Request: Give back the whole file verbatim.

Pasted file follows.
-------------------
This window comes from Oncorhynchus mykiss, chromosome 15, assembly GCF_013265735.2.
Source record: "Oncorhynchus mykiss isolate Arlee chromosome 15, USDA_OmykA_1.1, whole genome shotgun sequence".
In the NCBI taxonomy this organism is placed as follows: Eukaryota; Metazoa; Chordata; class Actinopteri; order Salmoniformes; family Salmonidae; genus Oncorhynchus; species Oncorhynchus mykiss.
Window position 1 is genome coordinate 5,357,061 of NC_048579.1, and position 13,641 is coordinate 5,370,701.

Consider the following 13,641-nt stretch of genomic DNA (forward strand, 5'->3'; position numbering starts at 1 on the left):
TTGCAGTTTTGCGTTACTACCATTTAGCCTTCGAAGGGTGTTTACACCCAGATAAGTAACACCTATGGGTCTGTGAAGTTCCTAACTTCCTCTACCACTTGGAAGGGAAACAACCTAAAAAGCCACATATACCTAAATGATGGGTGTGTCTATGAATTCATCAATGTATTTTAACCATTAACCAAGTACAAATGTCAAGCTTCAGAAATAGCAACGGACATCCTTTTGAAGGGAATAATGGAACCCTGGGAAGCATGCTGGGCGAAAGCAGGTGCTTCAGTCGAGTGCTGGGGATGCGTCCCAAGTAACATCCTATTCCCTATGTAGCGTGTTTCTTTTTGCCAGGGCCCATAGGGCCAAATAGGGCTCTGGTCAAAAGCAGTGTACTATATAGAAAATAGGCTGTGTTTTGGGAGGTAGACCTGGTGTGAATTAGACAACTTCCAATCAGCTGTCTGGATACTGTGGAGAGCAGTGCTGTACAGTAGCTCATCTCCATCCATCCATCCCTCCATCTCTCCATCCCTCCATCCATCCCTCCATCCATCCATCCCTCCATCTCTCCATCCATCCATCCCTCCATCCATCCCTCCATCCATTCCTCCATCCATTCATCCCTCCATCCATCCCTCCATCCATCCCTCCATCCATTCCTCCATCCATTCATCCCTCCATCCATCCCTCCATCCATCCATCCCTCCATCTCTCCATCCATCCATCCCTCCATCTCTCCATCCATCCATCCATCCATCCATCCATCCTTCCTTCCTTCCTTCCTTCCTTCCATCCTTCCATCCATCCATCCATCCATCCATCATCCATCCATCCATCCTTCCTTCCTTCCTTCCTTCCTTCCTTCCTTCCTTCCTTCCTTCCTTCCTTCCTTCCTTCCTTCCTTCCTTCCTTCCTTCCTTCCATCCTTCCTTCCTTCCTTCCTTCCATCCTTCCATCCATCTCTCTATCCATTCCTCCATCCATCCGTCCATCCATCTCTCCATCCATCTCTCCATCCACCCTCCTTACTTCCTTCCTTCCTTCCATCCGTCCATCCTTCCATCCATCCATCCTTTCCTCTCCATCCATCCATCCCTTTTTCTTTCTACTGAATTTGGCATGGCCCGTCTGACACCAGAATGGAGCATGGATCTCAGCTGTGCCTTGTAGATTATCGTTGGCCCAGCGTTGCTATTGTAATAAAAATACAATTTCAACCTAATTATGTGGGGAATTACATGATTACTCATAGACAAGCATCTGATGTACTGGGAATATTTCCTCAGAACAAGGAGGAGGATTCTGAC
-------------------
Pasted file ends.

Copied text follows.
This window comes from Oncorhynchus mykiss, chromosome 15, assembly GCF_013265735.2.
Source record: "Oncorhynchus mykiss isolate Arlee chromosome 15, USDA_OmykA_1.1, whole genome shotgun sequence".
In the NCBI taxonomy this organism is placed as follows: Eukaryota; Metazoa; Chordata; class Actinopteri; order Salmoniformes; family Salmonidae; genus Oncorhynchus; species Oncorhynchus mykiss.
Window position 1 is genome coordinate 5,357,061 of NC_048579.1, and position 13,641 is coordinate 5,370,701.

Consider the following 13,641-nt stretch of genomic DNA (forward strand, 5'->3'; position numbering starts at 1 on the left):
TTGCAGTTTTGCGTTACTACCATTTAGCCTTCGAAGGGTGTTTACACCCAGATAAGTAACACCTATGGGTCTGTGAAGTTCCTAACTTCCTCTACCACTTGGAAGGGAAACAACCTAAAAAGCCACATATACCTAAATGATGGGTGTGTCTATGAATTCATCAATGTATTTTAACCATTAACCAAGTACAAATGTCAAGCTTCAGAAATAGCAACGGACATCCTTTTGAAGGGAATAATGGAACCCTGGGAAGCATGCTGGGCGAAAGCAGGTGCTTCAGTCGAGTGCTGGGGATGCGTCCCAAGTAACATCCTATTCCCTATGTAGCGTGTTTCTTTTTGCCAGGGCCCATAGGGCCAAATAGGGCTCTGGTCAAAAGCAGTGTACTATATAGAAAATAGGCTGTGTTTTGGGAGGTAGACCTGGTGTGAATTAGACAACTTCCAATCAGCTGTCTGGATACTGTGGAGAGCAGTGCTGTACAGTAGCTCATCTCCATCCATCCATCCCTCCATCTCTCCATCCCTCCATCCATCCCTCCATCCATCCATCCCTCCATCTCTCCATCCATCCATCCCTCCATCCATCCCTCCATCCATTCCTCCATCCATTCATCCCTCCATCCATCCCTCCATCCATCCCTCCATCCATTCCTCCATCCATTCATCCCTCCATCCATCCCTCCATCCATCCATCCCTCCATCTCTCCATCCATCCATCCCTCCATCTCTCCATCCATCCATCCATCCATCCATCCATCCTTCCTTCCTTCCTTCCTTCCTTCCATCCTTCCATCCATCCATCCATCCATCCATCATCCATCCATCCATCCTTCCTTCCTTCCTTCCTTCCTTCCTTCCTTCCTTCCTTCCTTCCTTCCTTCCTTCCTTCCTTCCTTCCTTCCTTCCTTCCTTCCATCCTTCCTTCCTTCCTTCCTTCCATCCTTCCATCCATCTCTCTATCCATTCCTCCATCCATCCGTCCATCCATCTCTCCATCCATCTCTCCATCCACCCTCCTTACTTCCTTCCTTCCTTCCATCCGTCCATCCTTCCATCCATCCATCCTTTCCTCTCCATCCATCCATCCCTTTTTCTTTCTACTGAATTTGGCATGGCCCGTCTGACACCAGAATGGAGCATGGATCTCAGCTGTGCCTTGTAGATTATCGTTGGCCCAGCGTTGCTATTGTAATAAAAATACAATTTCAACCTAATTATGTGGGGAATTACATGATTACTCATAGACAAGCATCTGATGTACTGGGAATATTTCCTCAGAACAAGGAGGAGGATTCTGAC